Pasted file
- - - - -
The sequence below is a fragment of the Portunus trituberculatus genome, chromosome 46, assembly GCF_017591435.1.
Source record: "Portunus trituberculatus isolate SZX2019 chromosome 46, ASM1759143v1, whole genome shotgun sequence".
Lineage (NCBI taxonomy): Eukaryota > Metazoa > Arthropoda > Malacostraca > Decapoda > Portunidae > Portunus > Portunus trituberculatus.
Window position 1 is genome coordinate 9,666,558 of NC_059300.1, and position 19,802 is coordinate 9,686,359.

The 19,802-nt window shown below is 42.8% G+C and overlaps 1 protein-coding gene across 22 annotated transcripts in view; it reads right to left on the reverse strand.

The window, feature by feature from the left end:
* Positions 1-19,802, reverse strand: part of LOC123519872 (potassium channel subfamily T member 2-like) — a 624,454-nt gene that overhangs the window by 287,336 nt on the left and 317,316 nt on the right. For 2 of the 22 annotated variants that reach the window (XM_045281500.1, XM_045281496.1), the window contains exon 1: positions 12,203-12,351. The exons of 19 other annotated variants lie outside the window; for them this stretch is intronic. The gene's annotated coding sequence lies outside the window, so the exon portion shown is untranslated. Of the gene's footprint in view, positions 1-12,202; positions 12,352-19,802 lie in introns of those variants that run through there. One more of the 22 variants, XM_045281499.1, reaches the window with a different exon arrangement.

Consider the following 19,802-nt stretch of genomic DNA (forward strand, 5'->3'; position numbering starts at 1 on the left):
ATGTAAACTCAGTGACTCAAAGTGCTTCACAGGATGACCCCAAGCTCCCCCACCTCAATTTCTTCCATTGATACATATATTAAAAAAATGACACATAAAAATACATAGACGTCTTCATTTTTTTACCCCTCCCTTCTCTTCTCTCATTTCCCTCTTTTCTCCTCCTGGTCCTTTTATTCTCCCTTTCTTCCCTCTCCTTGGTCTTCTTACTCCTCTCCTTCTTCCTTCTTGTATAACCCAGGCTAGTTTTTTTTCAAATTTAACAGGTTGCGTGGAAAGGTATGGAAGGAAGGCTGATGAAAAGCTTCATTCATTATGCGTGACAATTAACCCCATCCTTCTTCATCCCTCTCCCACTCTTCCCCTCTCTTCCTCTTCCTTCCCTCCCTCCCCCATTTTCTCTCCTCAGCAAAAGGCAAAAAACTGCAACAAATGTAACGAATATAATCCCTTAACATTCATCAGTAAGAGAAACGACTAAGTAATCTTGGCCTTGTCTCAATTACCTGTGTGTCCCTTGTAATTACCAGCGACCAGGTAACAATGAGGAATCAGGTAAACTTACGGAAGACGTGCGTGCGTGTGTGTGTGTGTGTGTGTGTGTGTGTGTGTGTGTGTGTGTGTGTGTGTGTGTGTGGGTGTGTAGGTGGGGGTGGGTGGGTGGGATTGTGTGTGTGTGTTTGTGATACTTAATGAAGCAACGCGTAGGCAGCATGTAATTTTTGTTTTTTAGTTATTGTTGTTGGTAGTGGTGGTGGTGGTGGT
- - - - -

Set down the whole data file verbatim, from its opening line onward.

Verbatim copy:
The sequence below is a fragment of the Portunus trituberculatus genome, chromosome 46, assembly GCF_017591435.1.
Source record: "Portunus trituberculatus isolate SZX2019 chromosome 46, ASM1759143v1, whole genome shotgun sequence".
Lineage (NCBI taxonomy): Eukaryota > Metazoa > Arthropoda > Malacostraca > Decapoda > Portunidae > Portunus > Portunus trituberculatus.
Window position 1 is genome coordinate 9,666,558 of NC_059300.1, and position 19,802 is coordinate 9,686,359.

The 19,802-nt window shown below is 42.8% G+C and overlaps 1 protein-coding gene across 22 annotated transcripts in view; it reads right to left on the reverse strand.

The window, feature by feature from the left end:
* Positions 1-19,802, reverse strand: part of LOC123519872 (potassium channel subfamily T member 2-like) — a 624,454-nt gene that overhangs the window by 287,336 nt on the left and 317,316 nt on the right. For 2 of the 22 annotated variants that reach the window (XM_045281500.1, XM_045281496.1), the window contains exon 1: positions 12,203-12,351. The exons of 19 other annotated variants lie outside the window; for them this stretch is intronic. The gene's annotated coding sequence lies outside the window, so the exon portion shown is untranslated. Of the gene's footprint in view, positions 1-12,202; positions 12,352-19,802 lie in introns of those variants that run through there. One more of the 22 variants, XM_045281499.1, reaches the window with a different exon arrangement.

Consider the following 19,802-nt stretch of genomic DNA (forward strand, 5'->3'; position numbering starts at 1 on the left):
ATGTAAACTCAGTGACTCAAAGTGCTTCACAGGATGACCCCAAGCTCCCCCACCTCAATTTCTTCCATTGATACATATATTAAAAAAATGACACATAAAAATACATAGACGTCTTCATTTTTTTACCCCTCCCTTCTCTTCTCTCATTTCCCTCTTTTCTCCTCCTGGTCCTTTTATTCTCCCTTTCTTCCCTCTCCTTGGTCTTCTTACTCCTCTCCTTCTTCCTTCTTGTATAACCCAGGCTAGTTTTTTTTCAAATTTAACAGGTTGCGTGGAAAGGTATGGAAGGAAGGCTGATGAAAAGCTTCATTCATTATGCGTGACAATTAACCCCATCCTTCTTCATCCCTCTCCCACTCTTCCCCTCTCTTCCTCTTCCTTCCCTCCCTCCCCCATTTTCTCTCCTCAGCAAAAGGCAAAAAACTGCAACAAATGTAACGAATATAATCCCTTAACATTCATCAGTAAGAGAAACGACTAAGTAATCTTGGCCTTGTCTCAATTACCTGTGTGTCCCTTGTAATTACCAGCGACCAGGTAACAATGAGGAATCAGGTAAACTTACGGAAGACGTGCGTGCGTGTGTGTGTGTGTGTGTGTGTGTGTGTGTGTGTGTGTGTGTGTGTGTGTGTGTGTGGGTGTGTAGGTGGGGGTGGGTGGGTGGGATTGTGTGTGTGTGTTTGTGATACTTAATGAAGCAACGCGTAGGCAGCATGTAATTTTTGTTTTTTAGTTATTGTTGTTGGTAGTGGTGGTGGTGGTGGT